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Evaluation of the ThinkFirst Canada, Smart Hockey, brain and spinal cord injury prevention video
  1. D J Cook1,
  2. M D Cusimano1,
  3. C H Tator2,
  4. M L Chipman3
  1. 1Injury Prevention Research Office, St Michael’s Hospital, Division of Neurosurgery, Toronto and ThinkFirst Foundation of Canada, Toronto Western Hospital, Toronto, Ontario
  2. 2ThinkFirst Foundation of Canada, Toronto Western Hospital, 399 Bathurst Street, Toronto, Ontario, M5T 2S8
  3. 3Department of Public Health Sciences, University of Toronto
  1. Correspondence to:
 Dr Michael Cusimano
 St Michael’s Hospital, Injury Prevention Research Office, Division of Neurosurgery, 38 Shuter Street, Suite 2-018, Toronto, Ontario M5B 1A6, Canada;


Objective: The ThinkFirst Canada Smart Hockey program is an educational injury prevention video that teaches the mechanisms, consequences, and prevention of brain and spinal cord injury in ice hockey. This study evaluates knowledge transfer and behavioural outcomes in 11–12 year old hockey players who viewed the video.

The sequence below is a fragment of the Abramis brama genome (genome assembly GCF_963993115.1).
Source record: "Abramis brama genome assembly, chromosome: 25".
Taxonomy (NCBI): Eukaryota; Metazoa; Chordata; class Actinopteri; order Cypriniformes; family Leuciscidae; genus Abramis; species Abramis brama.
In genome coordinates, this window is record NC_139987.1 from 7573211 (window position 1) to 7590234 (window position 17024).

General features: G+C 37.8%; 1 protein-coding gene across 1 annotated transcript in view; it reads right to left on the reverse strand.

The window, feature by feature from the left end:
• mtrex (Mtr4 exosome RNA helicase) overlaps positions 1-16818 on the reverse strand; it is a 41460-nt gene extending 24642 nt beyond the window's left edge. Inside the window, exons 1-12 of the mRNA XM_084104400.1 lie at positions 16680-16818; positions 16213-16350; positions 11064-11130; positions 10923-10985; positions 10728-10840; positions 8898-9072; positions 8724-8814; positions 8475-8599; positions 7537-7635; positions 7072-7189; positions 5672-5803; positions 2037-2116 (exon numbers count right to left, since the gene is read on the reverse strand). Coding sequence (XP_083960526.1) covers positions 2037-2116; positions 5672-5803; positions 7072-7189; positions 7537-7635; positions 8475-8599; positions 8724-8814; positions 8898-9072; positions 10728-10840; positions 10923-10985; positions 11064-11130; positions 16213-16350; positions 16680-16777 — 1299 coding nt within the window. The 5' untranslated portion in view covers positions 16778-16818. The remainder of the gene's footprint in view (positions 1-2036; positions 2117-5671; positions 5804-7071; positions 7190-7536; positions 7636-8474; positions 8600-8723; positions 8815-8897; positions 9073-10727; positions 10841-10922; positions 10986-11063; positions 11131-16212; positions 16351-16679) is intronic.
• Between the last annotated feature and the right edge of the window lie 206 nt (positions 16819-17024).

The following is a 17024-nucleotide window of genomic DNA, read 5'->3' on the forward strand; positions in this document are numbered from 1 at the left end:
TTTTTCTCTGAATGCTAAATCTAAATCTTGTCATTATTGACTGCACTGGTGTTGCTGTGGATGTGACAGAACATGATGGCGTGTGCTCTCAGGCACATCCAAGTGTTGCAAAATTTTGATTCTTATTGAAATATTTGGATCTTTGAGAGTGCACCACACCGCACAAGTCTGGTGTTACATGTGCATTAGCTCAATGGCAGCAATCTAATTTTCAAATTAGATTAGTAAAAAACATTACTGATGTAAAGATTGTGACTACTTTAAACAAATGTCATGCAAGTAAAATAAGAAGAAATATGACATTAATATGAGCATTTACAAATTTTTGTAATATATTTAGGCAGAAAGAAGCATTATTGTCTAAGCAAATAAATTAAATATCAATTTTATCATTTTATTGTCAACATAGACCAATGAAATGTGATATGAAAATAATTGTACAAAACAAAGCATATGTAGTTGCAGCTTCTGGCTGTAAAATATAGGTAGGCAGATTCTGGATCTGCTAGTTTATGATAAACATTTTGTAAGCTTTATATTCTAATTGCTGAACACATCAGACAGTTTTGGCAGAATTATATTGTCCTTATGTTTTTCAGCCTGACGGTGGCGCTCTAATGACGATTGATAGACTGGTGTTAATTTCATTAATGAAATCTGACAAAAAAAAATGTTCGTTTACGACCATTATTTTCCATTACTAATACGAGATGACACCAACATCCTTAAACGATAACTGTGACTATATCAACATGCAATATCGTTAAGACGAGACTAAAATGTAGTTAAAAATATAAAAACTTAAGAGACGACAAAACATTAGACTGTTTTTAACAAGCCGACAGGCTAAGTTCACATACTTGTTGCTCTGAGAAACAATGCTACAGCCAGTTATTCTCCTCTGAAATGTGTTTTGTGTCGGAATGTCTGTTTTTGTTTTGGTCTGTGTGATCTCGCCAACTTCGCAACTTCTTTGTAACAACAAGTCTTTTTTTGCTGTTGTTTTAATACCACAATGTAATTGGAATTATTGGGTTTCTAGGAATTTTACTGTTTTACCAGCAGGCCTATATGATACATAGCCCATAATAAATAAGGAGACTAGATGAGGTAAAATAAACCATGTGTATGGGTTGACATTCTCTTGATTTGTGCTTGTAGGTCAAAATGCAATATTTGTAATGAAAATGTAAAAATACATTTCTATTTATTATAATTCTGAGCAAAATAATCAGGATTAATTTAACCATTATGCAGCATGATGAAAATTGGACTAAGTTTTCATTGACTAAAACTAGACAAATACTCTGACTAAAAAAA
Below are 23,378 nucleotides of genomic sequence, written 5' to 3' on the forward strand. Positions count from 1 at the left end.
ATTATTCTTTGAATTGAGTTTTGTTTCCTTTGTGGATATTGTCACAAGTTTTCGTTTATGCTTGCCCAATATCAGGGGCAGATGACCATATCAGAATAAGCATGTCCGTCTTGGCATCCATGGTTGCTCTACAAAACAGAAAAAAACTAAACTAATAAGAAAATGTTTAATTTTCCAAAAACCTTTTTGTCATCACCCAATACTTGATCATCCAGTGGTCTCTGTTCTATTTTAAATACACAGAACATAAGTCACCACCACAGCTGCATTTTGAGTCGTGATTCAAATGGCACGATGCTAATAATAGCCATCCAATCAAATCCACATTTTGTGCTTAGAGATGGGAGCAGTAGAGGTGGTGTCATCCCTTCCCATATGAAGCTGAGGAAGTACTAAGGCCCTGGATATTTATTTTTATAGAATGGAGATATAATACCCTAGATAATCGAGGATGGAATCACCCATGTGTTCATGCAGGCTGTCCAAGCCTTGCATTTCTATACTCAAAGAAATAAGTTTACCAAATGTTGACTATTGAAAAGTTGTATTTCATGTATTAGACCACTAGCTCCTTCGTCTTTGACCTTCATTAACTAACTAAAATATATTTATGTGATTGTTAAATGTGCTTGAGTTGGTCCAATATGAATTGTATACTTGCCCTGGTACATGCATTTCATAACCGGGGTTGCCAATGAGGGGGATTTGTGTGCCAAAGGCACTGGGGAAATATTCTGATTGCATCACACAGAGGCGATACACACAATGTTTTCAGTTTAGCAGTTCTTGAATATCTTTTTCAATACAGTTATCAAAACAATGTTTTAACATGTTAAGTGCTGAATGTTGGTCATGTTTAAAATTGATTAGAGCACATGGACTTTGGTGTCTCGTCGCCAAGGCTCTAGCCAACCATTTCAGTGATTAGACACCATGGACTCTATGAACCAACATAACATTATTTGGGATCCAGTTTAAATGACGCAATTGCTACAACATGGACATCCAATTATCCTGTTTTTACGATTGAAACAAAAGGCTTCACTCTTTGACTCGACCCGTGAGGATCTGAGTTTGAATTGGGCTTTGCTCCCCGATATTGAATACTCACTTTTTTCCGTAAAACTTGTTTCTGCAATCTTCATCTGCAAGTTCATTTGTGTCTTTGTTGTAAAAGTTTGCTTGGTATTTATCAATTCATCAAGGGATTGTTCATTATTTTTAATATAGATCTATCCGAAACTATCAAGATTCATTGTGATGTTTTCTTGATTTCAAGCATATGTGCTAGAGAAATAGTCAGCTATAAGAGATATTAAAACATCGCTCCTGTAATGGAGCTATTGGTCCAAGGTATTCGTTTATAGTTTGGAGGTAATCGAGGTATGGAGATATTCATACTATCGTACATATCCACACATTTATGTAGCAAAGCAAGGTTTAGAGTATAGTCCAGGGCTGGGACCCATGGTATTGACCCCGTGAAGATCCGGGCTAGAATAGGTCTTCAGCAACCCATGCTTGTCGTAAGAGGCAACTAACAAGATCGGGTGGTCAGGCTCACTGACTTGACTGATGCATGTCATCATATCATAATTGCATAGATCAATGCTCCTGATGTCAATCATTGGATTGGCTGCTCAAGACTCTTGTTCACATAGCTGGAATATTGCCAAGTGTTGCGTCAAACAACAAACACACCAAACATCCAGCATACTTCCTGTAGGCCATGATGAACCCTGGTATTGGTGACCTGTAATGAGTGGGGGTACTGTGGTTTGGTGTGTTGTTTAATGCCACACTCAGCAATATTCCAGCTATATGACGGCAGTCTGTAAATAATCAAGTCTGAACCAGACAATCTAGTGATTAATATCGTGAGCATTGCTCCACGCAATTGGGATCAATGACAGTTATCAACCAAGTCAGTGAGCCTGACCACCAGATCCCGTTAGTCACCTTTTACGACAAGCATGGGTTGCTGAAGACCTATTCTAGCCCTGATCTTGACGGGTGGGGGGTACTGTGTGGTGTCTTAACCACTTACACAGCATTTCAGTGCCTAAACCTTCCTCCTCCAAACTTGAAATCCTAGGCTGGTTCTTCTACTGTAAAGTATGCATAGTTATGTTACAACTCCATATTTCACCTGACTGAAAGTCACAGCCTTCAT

Design: Randomized controlled design.

Setting: Greater Toronto Minor Hockey League, Toronto Ontario.

Subjects: Minor, competitive 11–12 year old male ice hockey players and hockey team coaches.

Interventions: The Smart Hockey video was shown to experimental teams at mid-season. An interview was conducted with coaches to understand reasons to accept or refuse the injury prevention video.

Main outcome measures: A test of concussion knowledge was administered before, immediately after, and three months after exposure to the video. The incidence of aggressive penalties was measured before and after viewing the video.

Results: The number of causes and mechanisms of concussion named by players increased from 1.13 to 2.47 and from 0.67 to 1.22 respectively. This effect was maintained at three months. There was no significant change in control teams. There was no significant change in total penalties after video exposure; however, specific body checking related penalties were significantly reduced in the experimental group.

Conclusion: This study showed some improvements in knowledge and behaviours after a single viewing of a video; however, these findings require confirmation with a larger sample to understand the sociobehavioural aspects of sport that determine the effectiveness and acceptance of injury prevention interventions.

  • brain injury
  • spinal cord injury
  • child health education
  • hockey
  • sport injury

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